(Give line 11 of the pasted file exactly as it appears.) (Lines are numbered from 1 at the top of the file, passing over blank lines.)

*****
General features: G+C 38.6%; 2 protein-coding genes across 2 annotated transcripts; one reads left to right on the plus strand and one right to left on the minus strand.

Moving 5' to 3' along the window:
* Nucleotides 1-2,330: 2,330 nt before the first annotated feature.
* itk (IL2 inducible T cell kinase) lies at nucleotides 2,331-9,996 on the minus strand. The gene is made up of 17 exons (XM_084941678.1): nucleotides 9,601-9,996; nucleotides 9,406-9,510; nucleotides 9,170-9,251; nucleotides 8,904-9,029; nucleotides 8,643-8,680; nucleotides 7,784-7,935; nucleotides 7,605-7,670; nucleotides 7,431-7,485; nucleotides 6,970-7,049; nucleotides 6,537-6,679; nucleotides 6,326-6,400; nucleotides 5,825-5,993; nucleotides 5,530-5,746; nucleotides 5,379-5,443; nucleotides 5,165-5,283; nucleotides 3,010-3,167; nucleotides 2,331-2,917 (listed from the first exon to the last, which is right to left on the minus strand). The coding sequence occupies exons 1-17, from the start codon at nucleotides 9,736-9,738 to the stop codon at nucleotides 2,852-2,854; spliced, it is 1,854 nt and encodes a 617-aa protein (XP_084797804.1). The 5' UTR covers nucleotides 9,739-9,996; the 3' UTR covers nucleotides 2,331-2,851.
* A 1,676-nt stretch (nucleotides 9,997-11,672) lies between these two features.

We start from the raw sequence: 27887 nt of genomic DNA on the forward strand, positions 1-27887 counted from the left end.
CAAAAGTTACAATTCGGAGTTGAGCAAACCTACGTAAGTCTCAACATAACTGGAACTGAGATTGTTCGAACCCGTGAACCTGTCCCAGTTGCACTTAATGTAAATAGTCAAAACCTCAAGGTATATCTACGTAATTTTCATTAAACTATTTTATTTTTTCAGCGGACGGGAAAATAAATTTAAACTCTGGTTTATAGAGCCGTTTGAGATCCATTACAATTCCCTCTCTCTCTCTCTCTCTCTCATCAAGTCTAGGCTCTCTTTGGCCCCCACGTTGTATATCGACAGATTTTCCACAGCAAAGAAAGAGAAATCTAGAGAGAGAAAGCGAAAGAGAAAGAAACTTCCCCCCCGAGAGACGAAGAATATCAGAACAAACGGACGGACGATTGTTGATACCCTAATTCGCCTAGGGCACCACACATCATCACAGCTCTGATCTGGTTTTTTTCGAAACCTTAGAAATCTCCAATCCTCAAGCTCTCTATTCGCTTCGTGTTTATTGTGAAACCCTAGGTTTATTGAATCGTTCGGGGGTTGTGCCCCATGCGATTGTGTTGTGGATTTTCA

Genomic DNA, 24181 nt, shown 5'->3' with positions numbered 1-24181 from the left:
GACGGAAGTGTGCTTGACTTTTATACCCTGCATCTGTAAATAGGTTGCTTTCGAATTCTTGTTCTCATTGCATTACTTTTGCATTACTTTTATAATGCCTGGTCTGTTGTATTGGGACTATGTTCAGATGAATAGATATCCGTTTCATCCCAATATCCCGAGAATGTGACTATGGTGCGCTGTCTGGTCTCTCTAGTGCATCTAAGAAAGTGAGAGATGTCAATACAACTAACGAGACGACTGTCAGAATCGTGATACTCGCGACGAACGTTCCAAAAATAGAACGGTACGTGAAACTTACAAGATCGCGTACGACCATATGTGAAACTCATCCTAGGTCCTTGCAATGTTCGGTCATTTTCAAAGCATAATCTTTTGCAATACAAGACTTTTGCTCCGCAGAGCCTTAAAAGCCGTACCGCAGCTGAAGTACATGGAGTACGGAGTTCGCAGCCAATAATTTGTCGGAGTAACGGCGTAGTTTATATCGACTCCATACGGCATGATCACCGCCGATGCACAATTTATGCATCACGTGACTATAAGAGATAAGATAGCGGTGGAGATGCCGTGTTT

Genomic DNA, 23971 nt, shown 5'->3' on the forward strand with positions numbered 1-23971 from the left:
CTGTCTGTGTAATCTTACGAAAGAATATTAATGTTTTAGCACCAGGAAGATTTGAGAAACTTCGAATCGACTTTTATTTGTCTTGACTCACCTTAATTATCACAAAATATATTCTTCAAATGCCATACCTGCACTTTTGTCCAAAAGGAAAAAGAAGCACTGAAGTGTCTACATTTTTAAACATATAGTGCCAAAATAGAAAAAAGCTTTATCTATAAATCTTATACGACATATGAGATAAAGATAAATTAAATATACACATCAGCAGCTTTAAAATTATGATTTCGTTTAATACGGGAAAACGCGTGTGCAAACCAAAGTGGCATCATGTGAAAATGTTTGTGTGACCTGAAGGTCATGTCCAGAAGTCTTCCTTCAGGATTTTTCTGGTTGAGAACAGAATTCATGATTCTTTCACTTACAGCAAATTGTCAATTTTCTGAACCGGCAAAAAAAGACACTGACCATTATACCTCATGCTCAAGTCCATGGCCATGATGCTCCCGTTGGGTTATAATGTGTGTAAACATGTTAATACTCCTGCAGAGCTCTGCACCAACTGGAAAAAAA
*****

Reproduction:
CTGTCTGTGTAATCTTACGAAAGAATATTAATGTTTTAGCACCAGGAAGATTTGAGAAACTTCGAATCGACTTTTATTTGTCTTGACTCACCTTAATTATCACAAAATATATTCTTCAAATGCCATACCTGCACTTTTGTCCAAAAGGAAAAAGAAGCACTGAAGTGTCTACATTTTTAAACATATAGTGCCAAAATAGAAAAAAGCTTTATCTATAAATCTTATACGACATATGAGATAAAGATAAATTAAATATACACATCAGCAGCTTTAAAATTATGATTTCGTTTAATACGGGAAAACGCGTGTGCAAACCAAAGTGGCATCATGTGAAAATGTTTGTGTGACCTGAAGGTCATGTCCAGAAGTCTTCCTTCAGGATTTTTCTGGTTGAGAACAGAATTCATGATTCTTTCACTTACAGCAAATTGTCAATTTTCTGAACCGGCAAAAAAAGACACTGACCATTATACCTCATGCTCAAGTCCATGGCCATGATGCTCCCGTTGGGTTATAATGTGTGTAAACATGTTAATACTCCTGCAGAGCTCTGCACCAACTGGAAAAAAA